At the December, 2013 meeting of the U.S. Conference of Mayors, a nationwide increase in requests for emergency food and shelter assistance was reported, and even greater demand is expected in the years ahead. Last year, emergency kitchens and food pantries were forced to reduce the quantity of food doled out at each pantry visit or offered in meals served at kitchens. More than three-fourths of the cities had to reduce the number of times an individual or family could visit a food pantry each month. Two-thirds of the cities’ facilities had to turn people away because of lack of resources. In addition, the number of requests for shelter was up in the majority of cities and an average of 22 percent of homeless persons needing assistance did not receive it. It’s worth noting that the report found 19 percent of homeless adults were employed.
Education initiatives and skills development are likely to get significant bipartisan support as a seemingly logical and noncontroversial approach to easing unemployment and lifting low-wage earners higher up the income ladder. Certainly, some individuals will benefit, but education alone will have little impact on the employment picture as a whole. A recent paper published by the National Bureau of Economic Research (by a former chair of the Council of Economic Advisors and the Principal Economist of the U.S. Census Bureau) posits, “Neither industrial nor demographic shifts nor a mismatch of skills with job vacancies is behind the increased rates of unemployment.”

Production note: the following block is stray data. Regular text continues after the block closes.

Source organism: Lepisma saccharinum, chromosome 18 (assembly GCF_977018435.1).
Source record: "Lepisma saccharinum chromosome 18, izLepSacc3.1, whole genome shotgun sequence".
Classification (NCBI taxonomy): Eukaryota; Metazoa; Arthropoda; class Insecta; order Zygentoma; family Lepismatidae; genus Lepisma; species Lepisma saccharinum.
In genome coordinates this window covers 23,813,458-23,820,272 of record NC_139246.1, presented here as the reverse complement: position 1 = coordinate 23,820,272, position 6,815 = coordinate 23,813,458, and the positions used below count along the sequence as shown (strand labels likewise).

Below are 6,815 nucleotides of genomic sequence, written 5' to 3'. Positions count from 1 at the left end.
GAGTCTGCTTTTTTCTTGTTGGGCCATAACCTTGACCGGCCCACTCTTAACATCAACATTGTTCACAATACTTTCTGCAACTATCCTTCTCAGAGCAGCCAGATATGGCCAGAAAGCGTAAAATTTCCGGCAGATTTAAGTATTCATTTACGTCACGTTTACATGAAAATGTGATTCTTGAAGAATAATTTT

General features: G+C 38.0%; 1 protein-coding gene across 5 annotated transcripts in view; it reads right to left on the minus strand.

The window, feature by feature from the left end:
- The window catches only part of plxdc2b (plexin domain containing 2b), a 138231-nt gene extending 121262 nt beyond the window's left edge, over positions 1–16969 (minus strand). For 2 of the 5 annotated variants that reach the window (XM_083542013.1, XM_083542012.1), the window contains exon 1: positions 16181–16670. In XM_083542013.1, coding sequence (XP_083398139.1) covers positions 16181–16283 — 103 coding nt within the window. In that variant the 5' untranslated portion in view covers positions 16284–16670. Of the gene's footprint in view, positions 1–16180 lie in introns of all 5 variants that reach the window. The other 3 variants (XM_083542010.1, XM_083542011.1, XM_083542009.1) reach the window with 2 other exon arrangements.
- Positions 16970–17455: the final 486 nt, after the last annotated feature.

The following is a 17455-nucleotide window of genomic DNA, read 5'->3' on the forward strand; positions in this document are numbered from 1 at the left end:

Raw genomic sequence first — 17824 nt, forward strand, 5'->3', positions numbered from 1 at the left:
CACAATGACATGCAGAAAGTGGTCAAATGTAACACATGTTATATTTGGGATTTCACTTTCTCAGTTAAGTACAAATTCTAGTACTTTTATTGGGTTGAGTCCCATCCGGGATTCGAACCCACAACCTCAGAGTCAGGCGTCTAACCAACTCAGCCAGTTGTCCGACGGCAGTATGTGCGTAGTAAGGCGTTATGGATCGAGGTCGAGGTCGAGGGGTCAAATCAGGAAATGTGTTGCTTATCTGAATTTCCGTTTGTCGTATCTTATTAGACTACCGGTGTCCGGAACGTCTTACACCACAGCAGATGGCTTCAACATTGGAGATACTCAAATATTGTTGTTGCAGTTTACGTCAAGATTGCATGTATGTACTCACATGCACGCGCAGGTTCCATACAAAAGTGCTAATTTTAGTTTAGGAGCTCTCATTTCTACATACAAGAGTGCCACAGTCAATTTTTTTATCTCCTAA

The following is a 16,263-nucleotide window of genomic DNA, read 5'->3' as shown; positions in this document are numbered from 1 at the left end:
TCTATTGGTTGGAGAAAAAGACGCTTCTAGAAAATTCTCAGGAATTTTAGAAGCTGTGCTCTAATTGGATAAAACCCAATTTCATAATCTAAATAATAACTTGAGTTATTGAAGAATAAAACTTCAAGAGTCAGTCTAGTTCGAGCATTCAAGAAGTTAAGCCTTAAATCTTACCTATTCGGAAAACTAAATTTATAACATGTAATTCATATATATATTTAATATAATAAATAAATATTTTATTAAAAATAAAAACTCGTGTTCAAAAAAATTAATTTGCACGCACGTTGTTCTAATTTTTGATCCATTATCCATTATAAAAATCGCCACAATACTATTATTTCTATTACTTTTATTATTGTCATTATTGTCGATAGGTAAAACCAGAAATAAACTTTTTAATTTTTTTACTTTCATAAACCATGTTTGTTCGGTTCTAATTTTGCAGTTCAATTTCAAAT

This finding is in keeping with the projections of the Bureau of Labor Statistics in a December, 2013 article frighteningly titled, “The U.S. economy to 2022: settling into a new normal.” Most new jobs from 2012 to 2022, according to its figures, will not require a college degree. About 8.8 million new jobs will require a high school diploma or less. Only about 3.1 million new jobs are projected to be in occupations requiring a bachelor’s degree for entry. As better-educated or higher-skilled workers are forced to accept lower-level jobs, they send lower-skilled workers even further down the occupational ladder.